8 Search APIs for Hack Days
I spent most of yesterday at The Guardian's first ever internal Hack Day. I gave one of the short five minute 'lightning' talks that got the event kicked off. I wanted to outline a few of the search related APIs out there that might prove useful as people put their hacks together. Here's the written down version...
Google AJAX Search API
Google AJAX Search API Wizards
The tool takes the 'wizard' approach to building your code, but I can't guarantee it will be a more pleasant user experience than a Microsoft Office wizard.
Hang on....scratch that.
Of course I can guarantee that it will be a better user experience than a Microsoft Office wizard.
Google Custom Search Engine
Another tool from Google is their Custom Search Engine. Here you can build your engine using results from one site, a sub-section of a site, a group of sites, or even just a specific collection of web pages. It is how I built Chipwrapper. There are also additional tweaks you can apply to the results, and you can change the look and feel of the results to match your own site.
Yahoo! Search BOSS
Now a rather less homicidal system called BOSS exists: Yahoo!'s Build your Own Search Service.
This is your gateway into the Yahoo! Search engine, with access not just to their web index, but also their image search and a 30 day index of news stories.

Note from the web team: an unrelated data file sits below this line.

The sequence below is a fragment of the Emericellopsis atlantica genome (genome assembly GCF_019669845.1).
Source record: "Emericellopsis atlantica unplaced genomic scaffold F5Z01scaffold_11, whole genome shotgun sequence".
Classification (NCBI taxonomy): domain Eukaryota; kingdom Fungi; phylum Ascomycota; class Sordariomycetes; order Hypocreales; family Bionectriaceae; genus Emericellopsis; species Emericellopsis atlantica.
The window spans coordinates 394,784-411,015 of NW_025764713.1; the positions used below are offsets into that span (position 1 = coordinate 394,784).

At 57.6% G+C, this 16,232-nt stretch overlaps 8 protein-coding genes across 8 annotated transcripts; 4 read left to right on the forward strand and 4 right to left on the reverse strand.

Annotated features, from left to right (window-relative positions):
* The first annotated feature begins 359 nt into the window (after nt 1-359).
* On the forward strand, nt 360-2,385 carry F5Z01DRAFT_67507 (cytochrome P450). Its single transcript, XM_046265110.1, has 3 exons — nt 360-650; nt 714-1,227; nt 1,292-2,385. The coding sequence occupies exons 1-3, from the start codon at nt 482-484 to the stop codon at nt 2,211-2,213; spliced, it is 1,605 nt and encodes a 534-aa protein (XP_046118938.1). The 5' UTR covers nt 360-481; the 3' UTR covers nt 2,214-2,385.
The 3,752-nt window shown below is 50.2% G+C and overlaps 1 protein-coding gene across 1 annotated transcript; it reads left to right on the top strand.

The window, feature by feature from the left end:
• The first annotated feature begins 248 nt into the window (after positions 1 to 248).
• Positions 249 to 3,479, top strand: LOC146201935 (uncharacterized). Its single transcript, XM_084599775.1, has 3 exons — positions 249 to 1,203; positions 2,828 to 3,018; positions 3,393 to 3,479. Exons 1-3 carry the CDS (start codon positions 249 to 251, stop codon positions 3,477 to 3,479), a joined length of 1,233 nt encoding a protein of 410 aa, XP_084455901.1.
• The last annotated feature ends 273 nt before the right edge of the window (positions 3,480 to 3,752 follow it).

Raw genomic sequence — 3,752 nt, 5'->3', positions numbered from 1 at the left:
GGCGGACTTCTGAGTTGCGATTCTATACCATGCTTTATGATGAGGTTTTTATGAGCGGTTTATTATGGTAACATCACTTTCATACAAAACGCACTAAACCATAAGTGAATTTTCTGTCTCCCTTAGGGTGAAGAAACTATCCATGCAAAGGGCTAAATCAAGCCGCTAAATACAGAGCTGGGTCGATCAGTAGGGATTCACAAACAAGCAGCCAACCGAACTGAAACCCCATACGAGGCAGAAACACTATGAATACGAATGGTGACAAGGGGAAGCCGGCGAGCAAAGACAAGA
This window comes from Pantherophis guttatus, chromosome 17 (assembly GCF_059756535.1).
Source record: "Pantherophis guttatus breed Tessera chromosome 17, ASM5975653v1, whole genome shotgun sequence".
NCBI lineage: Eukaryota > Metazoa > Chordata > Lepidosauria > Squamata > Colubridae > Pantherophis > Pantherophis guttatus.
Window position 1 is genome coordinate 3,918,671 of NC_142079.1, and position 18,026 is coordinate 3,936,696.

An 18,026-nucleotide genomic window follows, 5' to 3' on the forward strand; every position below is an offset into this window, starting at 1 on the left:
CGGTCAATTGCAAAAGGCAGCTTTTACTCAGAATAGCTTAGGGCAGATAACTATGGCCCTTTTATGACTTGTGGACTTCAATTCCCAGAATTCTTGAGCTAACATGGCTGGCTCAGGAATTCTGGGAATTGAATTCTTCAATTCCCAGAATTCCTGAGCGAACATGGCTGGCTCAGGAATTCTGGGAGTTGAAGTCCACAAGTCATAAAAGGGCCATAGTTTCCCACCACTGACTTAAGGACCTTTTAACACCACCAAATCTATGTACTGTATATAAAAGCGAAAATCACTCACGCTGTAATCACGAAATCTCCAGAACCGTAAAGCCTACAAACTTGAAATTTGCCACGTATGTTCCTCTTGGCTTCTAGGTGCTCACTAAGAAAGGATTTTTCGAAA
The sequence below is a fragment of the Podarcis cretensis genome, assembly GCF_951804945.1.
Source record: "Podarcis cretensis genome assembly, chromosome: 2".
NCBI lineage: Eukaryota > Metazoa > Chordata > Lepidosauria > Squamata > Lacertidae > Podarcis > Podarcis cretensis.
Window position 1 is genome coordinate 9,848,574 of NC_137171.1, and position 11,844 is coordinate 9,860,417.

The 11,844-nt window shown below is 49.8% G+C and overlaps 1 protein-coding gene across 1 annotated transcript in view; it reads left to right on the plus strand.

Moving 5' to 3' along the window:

SearchMonkey is a different kind of search API from Yahoo!. Instead of extracting information from the Yahoo! engine, you add value to the results by blending in your own structured data. This allows you to control the appearance and information presented in search results for your content.
Yahoo! SearchMonkey Wizard
Like the Google AJAX API, Yahoo! offer a wizard-style approach to building SearchMonkey hacks. I haven't used it myself, but it has a great big cartoon of a monkey wearing glasses, so how bad can it be?
Yahoo! Term extraction engine
Another useful little tool from Yahoo! for hacks is the term extraction engine. You send it a chunk of text or an article, and in return you get an XML file which includes the key terms and concepts used in the text.
Open Calais is a similar tool to the Yahoo! term extraction engine, but with a more modern spin. Billed as part of 'Web 2.0, Web 3.0, the Semantic Web or the Giant Global Graph', Open Calais also takes text and returns to the user what it thinks the article is about. In this case it identifies entities like people, places, companies, geographies, and returns rich semantic mark-up indicating what it found, and how the entities relate to each other.